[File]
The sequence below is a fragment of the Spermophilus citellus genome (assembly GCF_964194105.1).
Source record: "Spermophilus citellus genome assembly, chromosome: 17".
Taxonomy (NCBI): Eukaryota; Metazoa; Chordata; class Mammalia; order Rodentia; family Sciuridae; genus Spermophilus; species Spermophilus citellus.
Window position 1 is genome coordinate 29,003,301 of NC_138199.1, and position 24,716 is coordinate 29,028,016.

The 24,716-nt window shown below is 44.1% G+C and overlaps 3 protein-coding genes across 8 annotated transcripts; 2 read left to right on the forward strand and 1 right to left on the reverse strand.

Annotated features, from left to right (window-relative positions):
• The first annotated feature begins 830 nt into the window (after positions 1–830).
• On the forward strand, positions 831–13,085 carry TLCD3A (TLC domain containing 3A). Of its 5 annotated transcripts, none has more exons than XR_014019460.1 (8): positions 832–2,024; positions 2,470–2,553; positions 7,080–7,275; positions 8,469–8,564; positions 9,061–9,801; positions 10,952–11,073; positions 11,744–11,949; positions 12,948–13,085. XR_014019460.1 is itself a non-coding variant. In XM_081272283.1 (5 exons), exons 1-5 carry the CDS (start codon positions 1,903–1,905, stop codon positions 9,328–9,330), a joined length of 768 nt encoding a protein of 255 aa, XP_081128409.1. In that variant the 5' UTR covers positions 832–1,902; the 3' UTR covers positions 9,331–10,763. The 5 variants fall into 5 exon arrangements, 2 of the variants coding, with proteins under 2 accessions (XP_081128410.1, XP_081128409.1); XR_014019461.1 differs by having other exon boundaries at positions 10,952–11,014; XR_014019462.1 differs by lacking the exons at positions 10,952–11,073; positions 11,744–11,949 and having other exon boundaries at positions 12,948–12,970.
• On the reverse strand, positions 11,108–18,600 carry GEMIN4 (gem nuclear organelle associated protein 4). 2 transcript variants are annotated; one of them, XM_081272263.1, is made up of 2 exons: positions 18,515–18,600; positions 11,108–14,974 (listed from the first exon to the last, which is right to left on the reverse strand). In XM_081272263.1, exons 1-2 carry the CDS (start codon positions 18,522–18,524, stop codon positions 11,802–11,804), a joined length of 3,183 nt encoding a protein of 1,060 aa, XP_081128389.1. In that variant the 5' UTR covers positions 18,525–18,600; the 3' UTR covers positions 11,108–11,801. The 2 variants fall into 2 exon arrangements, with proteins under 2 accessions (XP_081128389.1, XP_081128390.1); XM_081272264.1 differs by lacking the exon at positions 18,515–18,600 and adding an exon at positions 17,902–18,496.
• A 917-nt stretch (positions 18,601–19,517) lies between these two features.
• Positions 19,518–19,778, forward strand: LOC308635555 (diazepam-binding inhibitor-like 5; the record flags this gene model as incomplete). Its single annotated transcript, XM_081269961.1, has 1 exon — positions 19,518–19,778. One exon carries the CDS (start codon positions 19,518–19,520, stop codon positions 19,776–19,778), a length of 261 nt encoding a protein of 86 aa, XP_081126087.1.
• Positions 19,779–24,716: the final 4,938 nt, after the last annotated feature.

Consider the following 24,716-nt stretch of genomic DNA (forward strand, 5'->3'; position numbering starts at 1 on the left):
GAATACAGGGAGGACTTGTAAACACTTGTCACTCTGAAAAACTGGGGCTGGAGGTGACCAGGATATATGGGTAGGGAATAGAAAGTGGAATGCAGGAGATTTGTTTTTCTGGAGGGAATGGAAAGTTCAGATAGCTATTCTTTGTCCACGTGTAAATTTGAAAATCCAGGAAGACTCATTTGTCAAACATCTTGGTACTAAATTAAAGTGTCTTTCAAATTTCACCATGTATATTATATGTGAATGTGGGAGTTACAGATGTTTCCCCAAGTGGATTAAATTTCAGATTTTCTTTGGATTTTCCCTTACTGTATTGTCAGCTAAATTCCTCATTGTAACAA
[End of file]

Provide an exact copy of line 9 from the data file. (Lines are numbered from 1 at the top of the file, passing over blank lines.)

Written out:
• On the reverse strand, positions 11,108–18,600 carry GEMIN4 (gem nuclear organelle associated protein 4). 2 transcript variants are annotated; one of them, XM_081272263.1, is made up of 2 exons: positions 18,515–18,600; positions 11,108–14,974 (listed from the first exon to the last, which is right to left on the reverse strand). In XM_081272263.1, exons 1-2 carry the CDS (start codon positions 18,522–18,524, stop codon positions 11,802–11,804), a joined length of 3,183 nt encoding a protein of 1,060 aa, XP_081128389.1. In that variant the 5' UTR covers positions 18,525–18,600; the 3' UTR covers positions 11,108–11,801. The 2 variants fall into 2 exon arrangements, with proteins under 2 accessions (XP_081128389.1, XP_081128390.1); XM_081272264.1 differs by lacking the exon at positions 18,515–18,600 and adding an exon at positions 17,902–18,496.